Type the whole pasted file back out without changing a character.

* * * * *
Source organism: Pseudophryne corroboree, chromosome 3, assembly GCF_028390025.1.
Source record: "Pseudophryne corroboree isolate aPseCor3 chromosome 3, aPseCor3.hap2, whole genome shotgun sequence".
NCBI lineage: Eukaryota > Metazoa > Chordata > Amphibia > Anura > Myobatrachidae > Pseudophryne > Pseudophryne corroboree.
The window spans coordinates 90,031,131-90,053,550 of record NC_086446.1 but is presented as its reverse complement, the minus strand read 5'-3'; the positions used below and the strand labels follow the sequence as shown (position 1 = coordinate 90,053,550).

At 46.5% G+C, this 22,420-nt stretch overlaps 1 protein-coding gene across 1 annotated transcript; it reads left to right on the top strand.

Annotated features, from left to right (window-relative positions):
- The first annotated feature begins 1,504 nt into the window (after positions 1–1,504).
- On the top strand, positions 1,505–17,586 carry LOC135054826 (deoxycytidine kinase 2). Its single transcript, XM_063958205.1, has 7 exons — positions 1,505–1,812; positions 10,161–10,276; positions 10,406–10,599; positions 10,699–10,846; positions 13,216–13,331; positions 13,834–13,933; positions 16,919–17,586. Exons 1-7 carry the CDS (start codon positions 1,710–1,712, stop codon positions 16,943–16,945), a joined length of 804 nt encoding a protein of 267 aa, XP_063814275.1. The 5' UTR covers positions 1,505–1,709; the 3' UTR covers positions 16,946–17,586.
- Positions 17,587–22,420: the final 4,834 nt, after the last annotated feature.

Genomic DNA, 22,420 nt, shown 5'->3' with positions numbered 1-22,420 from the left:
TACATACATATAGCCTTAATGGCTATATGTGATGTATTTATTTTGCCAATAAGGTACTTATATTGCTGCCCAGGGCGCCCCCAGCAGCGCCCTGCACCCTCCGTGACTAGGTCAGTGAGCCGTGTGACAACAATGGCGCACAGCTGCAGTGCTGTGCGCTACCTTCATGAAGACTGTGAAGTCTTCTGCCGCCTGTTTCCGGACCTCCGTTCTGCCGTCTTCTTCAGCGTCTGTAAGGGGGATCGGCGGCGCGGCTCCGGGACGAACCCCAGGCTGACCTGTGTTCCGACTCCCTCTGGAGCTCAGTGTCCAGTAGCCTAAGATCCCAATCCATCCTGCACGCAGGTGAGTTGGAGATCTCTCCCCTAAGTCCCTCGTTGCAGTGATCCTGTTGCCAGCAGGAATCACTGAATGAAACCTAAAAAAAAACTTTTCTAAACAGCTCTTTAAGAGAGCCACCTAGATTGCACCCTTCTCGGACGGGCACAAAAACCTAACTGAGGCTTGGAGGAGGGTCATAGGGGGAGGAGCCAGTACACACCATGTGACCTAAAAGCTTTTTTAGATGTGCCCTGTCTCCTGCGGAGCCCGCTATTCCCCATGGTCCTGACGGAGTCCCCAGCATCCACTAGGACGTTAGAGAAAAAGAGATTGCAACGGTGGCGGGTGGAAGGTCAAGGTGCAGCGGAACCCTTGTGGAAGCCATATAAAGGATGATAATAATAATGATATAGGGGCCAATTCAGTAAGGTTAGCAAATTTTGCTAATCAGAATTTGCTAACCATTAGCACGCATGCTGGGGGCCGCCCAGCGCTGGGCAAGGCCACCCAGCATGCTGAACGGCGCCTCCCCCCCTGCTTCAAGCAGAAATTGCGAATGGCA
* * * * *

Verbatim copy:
Source organism: Pseudophryne corroboree, chromosome 3, assembly GCF_028390025.1.
Source record: "Pseudophryne corroboree isolate aPseCor3 chromosome 3, aPseCor3.hap2, whole genome shotgun sequence".
NCBI lineage: Eukaryota > Metazoa > Chordata > Amphibia > Anura > Myobatrachidae > Pseudophryne > Pseudophryne corroboree.
The window spans coordinates 90,031,131-90,053,550 of record NC_086446.1 but is presented as its reverse complement, the minus strand read 5'-3'; the positions used below and the strand labels follow the sequence as shown (position 1 = coordinate 90,053,550).

At 46.5% G+C, this 22,420-nt stretch overlaps 1 protein-coding gene across 1 annotated transcript; it reads left to right on the top strand.

Annotated features, from left to right (window-relative positions):
- The first annotated feature begins 1,504 nt into the window (after positions 1–1,504).
- On the top strand, positions 1,505–17,586 carry LOC135054826 (deoxycytidine kinase 2). Its single transcript, XM_063958205.1, has 7 exons — positions 1,505–1,812; positions 10,161–10,276; positions 10,406–10,599; positions 10,699–10,846; positions 13,216–13,331; positions 13,834–13,933; positions 16,919–17,586. Exons 1-7 carry the CDS (start codon positions 1,710–1,712, stop codon positions 16,943–16,945), a joined length of 804 nt encoding a protein of 267 aa, XP_063814275.1. The 5' UTR covers positions 1,505–1,709; the 3' UTR covers positions 16,946–17,586.
- Positions 17,587–22,420: the final 4,834 nt, after the last annotated feature.

Genomic DNA, 22,420 nt, shown 5'->3' with positions numbered 1-22,420 from the left:
TACATACATATAGCCTTAATGGCTATATGTGATGTATTTATTTTGCCAATAAGGTACTTATATTGCTGCCCAGGGCGCCCCCAGCAGCGCCCTGCACCCTCCGTGACTAGGTCAGTGAGCCGTGTGACAACAATGGCGCACAGCTGCAGTGCTGTGCGCTACCTTCATGAAGACTGTGAAGTCTTCTGCCGCCTGTTTCCGGACCTCCGTTCTGCCGTCTTCTTCAGCGTCTGTAAGGGGGATCGGCGGCGCGGCTCCGGGACGAACCCCAGGCTGACCTGTGTTCCGACTCCCTCTGGAGCTCAGTGTCCAGTAGCCTAAGATCCCAATCCATCCTGCACGCAGGTGAGTTGGAGATCTCTCCCCTAAGTCCCTCGTTGCAGTGATCCTGTTGCCAGCAGGAATCACTGAATGAAACCTAAAAAAAAACTTTTCTAAACAGCTCTTTAAGAGAGCCACCTAGATTGCACCCTTCTCGGACGGGCACAAAAACCTAACTGAGGCTTGGAGGAGGGTCATAGGGGGAGGAGCCAGTACACACCATGTGACCTAAAAGCTTTTTTAGATGTGCCCTGTCTCCTGCGGAGCCCGCTATTCCCCATGGTCCTGACGGAGTCCCCAGCATCCACTAGGACGTTAGAGAAAAAGAGATTGCAACGGTGGCGGGTGGAAGGTCAAGGTGCAGCGGAACCCTTGTGGAAGCCATATAAAGGATGATAATAATAATGATATAGGGGCCAATTCAGTAAGGTTAGCAAATTTTGCTAATCAGAATTTGCTAACCATTAGCACGCATGCTGGGGGCCGCCCAGCGCTGGGCAAGGCCACCCAGCATGCTGAACGGCGCCTCCCCCCCTGCTTCAAGCAGAAATTGCGAATGGCA